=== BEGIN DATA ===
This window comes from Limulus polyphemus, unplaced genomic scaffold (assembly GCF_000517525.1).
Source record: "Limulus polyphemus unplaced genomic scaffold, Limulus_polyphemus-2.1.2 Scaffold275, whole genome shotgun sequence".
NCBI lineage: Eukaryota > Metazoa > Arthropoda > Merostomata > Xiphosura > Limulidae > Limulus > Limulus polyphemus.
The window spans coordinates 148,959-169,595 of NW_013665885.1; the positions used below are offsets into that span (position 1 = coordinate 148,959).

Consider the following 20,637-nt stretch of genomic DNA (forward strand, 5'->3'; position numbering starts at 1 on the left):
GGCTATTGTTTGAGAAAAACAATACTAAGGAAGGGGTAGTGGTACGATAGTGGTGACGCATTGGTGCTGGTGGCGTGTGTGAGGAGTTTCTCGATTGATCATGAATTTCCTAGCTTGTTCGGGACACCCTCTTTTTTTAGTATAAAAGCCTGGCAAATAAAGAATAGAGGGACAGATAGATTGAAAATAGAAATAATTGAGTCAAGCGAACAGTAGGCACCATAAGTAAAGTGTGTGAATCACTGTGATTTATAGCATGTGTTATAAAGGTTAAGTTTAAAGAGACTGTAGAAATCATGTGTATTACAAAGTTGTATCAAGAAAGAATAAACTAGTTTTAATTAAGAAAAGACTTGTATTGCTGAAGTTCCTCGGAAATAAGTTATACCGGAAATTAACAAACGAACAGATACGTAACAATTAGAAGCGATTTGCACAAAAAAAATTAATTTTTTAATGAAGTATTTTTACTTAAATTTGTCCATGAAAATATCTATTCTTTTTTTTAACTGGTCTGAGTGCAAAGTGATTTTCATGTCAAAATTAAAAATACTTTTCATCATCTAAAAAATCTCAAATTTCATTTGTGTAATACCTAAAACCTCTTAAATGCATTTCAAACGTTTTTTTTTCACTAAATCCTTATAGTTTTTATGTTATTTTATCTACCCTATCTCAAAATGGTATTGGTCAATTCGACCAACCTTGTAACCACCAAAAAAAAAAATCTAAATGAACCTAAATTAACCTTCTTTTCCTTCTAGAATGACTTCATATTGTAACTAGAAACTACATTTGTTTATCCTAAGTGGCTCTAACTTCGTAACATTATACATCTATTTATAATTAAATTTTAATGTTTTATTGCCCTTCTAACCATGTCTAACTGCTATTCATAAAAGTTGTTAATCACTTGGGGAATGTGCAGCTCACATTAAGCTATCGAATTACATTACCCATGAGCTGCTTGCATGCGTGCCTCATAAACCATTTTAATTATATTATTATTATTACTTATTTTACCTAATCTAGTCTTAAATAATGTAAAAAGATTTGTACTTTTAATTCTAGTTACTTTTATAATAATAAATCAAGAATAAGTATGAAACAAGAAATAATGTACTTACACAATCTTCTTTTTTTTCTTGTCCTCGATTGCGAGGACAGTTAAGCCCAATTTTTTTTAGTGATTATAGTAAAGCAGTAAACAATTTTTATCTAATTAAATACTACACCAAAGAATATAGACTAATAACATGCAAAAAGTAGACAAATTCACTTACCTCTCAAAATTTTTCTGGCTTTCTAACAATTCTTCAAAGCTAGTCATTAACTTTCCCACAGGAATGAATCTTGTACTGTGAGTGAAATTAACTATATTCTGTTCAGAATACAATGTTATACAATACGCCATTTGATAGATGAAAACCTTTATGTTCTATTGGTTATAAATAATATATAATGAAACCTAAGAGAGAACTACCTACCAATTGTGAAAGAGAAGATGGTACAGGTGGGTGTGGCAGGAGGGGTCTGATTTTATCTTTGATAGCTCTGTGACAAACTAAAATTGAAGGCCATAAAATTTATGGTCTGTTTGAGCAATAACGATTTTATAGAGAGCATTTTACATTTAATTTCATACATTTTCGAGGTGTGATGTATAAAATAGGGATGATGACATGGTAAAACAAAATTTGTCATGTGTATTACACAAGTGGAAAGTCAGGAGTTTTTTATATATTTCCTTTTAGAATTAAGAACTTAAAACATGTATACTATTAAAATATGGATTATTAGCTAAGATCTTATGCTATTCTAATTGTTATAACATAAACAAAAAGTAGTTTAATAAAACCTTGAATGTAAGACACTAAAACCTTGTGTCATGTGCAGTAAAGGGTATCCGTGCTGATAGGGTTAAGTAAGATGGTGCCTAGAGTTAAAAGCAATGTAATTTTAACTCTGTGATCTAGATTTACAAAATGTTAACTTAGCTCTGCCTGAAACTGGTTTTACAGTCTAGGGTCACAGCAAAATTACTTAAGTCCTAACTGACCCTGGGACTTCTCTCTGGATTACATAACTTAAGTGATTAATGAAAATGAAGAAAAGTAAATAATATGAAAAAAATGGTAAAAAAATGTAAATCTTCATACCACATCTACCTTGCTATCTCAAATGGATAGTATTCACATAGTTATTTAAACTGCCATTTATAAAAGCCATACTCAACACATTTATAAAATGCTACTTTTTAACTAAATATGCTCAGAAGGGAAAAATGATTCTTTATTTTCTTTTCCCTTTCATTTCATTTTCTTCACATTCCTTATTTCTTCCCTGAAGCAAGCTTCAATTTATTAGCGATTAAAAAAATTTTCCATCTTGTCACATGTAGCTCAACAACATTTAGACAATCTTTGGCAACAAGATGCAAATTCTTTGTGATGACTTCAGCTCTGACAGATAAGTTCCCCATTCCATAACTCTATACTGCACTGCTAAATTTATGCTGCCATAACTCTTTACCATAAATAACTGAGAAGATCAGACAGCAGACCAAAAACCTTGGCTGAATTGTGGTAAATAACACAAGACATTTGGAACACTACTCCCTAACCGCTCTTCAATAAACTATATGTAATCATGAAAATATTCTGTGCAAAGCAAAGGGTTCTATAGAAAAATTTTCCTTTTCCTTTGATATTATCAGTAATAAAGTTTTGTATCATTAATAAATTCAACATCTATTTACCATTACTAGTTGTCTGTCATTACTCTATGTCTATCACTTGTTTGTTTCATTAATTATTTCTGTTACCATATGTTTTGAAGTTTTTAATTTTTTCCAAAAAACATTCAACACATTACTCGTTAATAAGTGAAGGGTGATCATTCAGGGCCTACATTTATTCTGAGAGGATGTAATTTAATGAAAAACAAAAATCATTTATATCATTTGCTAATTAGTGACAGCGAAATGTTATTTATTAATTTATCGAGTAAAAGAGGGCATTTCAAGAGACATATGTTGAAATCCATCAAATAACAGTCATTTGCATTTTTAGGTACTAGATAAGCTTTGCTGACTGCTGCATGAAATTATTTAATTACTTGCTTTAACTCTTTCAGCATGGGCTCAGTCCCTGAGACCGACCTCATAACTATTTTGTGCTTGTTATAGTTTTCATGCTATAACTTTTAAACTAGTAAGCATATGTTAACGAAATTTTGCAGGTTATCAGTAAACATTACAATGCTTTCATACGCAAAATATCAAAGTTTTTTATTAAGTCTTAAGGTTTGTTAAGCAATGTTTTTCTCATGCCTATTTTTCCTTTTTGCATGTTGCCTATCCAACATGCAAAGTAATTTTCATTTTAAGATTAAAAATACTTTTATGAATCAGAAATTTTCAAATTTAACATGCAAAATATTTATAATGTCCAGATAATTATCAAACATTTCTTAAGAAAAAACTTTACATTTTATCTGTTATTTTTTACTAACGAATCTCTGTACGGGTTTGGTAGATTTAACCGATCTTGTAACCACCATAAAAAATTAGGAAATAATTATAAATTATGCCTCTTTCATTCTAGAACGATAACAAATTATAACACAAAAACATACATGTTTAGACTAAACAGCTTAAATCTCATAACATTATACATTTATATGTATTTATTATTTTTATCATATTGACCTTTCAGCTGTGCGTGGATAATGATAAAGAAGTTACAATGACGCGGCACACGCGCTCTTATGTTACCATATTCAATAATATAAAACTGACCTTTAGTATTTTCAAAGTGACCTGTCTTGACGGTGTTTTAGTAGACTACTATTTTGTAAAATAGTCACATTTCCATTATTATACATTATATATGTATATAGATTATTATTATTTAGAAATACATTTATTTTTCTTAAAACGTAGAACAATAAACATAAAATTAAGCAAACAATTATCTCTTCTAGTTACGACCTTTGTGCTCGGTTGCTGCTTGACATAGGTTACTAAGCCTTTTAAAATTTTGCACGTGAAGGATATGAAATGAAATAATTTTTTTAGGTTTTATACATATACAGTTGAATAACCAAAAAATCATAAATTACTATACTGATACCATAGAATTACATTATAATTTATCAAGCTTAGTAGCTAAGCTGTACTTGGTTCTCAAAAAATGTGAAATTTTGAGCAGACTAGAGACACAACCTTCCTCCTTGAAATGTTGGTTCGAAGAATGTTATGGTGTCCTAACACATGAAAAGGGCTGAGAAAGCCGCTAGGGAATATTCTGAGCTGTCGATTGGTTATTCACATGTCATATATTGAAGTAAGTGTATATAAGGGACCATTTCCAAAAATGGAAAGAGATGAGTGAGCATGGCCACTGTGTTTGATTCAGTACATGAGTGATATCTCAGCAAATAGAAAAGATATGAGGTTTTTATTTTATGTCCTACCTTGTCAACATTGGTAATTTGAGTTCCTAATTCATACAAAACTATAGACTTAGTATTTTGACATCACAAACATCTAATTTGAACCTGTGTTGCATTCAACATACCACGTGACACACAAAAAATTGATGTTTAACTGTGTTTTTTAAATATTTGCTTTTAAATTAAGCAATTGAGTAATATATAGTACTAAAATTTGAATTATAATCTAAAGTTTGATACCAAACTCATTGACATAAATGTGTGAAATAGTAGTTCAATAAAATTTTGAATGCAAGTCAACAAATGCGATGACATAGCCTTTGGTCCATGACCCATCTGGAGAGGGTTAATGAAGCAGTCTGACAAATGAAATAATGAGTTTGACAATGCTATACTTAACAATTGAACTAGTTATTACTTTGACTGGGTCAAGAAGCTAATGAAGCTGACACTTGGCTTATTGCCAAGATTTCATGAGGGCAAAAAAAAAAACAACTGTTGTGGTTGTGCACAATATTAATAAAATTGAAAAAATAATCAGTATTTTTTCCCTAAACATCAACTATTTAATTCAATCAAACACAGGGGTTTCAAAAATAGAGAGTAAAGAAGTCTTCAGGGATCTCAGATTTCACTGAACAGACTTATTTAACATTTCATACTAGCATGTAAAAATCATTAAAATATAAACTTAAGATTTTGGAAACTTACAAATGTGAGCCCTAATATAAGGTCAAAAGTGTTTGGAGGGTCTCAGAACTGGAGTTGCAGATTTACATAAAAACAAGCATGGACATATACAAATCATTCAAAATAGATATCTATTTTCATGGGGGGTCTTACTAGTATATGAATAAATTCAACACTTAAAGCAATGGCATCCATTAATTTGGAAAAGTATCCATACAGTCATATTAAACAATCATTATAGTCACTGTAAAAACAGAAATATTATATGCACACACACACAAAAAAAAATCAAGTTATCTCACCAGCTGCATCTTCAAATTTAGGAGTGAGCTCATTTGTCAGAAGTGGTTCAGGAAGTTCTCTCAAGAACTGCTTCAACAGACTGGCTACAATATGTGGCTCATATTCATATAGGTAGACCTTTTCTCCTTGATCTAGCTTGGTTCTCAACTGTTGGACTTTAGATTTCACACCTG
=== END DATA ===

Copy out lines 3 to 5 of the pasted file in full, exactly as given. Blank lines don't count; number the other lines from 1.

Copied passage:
NCBI lineage: Eukaryota > Metazoa > Arthropoda > Merostomata > Xiphosura > Limulidae > Limulus > Limulus polyphemus.
The window spans coordinates 148,959-169,595 of NW_013665885.1; the positions used below are offsets into that span (position 1 = coordinate 148,959).

Consider the following 20,637-nt stretch of genomic DNA (forward strand, 5'->3'; position numbering starts at 1 on the left):